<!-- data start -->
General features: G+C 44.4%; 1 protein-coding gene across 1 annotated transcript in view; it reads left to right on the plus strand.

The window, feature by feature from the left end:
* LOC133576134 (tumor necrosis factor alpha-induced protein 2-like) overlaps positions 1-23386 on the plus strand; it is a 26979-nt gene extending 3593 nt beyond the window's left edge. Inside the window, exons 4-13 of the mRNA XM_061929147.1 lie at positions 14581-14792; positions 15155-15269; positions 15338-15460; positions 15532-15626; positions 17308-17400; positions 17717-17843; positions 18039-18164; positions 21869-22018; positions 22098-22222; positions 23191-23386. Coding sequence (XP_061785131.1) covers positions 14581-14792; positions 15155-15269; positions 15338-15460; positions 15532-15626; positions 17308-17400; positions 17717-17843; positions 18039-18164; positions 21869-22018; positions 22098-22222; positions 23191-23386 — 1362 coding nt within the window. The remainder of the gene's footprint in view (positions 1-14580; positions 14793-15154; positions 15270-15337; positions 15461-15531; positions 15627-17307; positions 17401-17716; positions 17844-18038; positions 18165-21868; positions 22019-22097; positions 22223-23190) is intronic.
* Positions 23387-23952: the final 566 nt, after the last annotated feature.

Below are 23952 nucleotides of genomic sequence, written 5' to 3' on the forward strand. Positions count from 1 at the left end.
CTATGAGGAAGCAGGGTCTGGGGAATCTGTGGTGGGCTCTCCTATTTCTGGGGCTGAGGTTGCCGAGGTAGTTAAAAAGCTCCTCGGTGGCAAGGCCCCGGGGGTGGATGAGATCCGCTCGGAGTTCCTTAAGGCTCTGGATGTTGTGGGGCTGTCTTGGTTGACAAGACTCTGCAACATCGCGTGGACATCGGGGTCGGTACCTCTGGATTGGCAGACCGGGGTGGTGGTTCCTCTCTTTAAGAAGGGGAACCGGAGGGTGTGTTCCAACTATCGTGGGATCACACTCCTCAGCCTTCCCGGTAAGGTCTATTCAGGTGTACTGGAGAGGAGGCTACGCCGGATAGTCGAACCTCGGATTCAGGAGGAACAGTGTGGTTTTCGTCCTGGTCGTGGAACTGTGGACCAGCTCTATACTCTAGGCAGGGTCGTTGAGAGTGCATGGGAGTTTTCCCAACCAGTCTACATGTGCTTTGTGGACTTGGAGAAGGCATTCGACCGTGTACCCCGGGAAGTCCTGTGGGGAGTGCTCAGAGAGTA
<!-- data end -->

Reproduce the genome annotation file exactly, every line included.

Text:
General features: G+C 44.4%; 1 protein-coding gene across 1 annotated transcript in view; it reads left to right on the plus strand.

The window, feature by feature from the left end:
* LOC133576134 (tumor necrosis factor alpha-induced protein 2-like) overlaps positions 1-23386 on the plus strand; it is a 26979-nt gene extending 3593 nt beyond the window's left edge. Inside the window, exons 4-13 of the mRNA XM_061929147.1 lie at positions 14581-14792; positions 15155-15269; positions 15338-15460; positions 15532-15626; positions 17308-17400; positions 17717-17843; positions 18039-18164; positions 21869-22018; positions 22098-22222; positions 23191-23386. Coding sequence (XP_061785131.1) covers positions 14581-14792; positions 15155-15269; positions 15338-15460; positions 15532-15626; positions 17308-17400; positions 17717-17843; positions 18039-18164; positions 21869-22018; positions 22098-22222; positions 23191-23386 — 1362 coding nt within the window. The remainder of the gene's footprint in view (positions 1-14580; positions 14793-15154; positions 15270-15337; positions 15461-15531; positions 15627-17307; positions 17401-17716; positions 17844-18038; positions 18165-21868; positions 22019-22097; positions 22223-23190) is intronic.
* Positions 23387-23952: the final 566 nt, after the last annotated feature.

Below are 23952 nucleotides of genomic sequence, written 5' to 3' on the forward strand. Positions count from 1 at the left end.
CTATGAGGAAGCAGGGTCTGGGGAATCTGTGGTGGGCTCTCCTATTTCTGGGGCTGAGGTTGCCGAGGTAGTTAAAAAGCTCCTCGGTGGCAAGGCCCCGGGGGTGGATGAGATCCGCTCGGAGTTCCTTAAGGCTCTGGATGTTGTGGGGCTGTCTTGGTTGACAAGACTCTGCAACATCGCGTGGACATCGGGGTCGGTACCTCTGGATTGGCAGACCGGGGTGGTGGTTCCTCTCTTTAAGAAGGGGAACCGGAGGGTGTGTTCCAACTATCGTGGGATCACACTCCTCAGCCTTCCCGGTAAGGTCTATTCAGGTGTACTGGAGAGGAGGCTACGCCGGATAGTCGAACCTCGGATTCAGGAGGAACAGTGTGGTTTTCGTCCTGGTCGTGGAACTGTGGACCAGCTCTATACTCTAGGCAGGGTCGTTGAGAGTGCATGGGAGTTTTCCCAACCAGTCTACATGTGCTTTGTGGACTTGGAGAAGGCATTCGACCGTGTACCCCGGGAAGTCCTGTGGGGAGTGCTCAGAGAGTA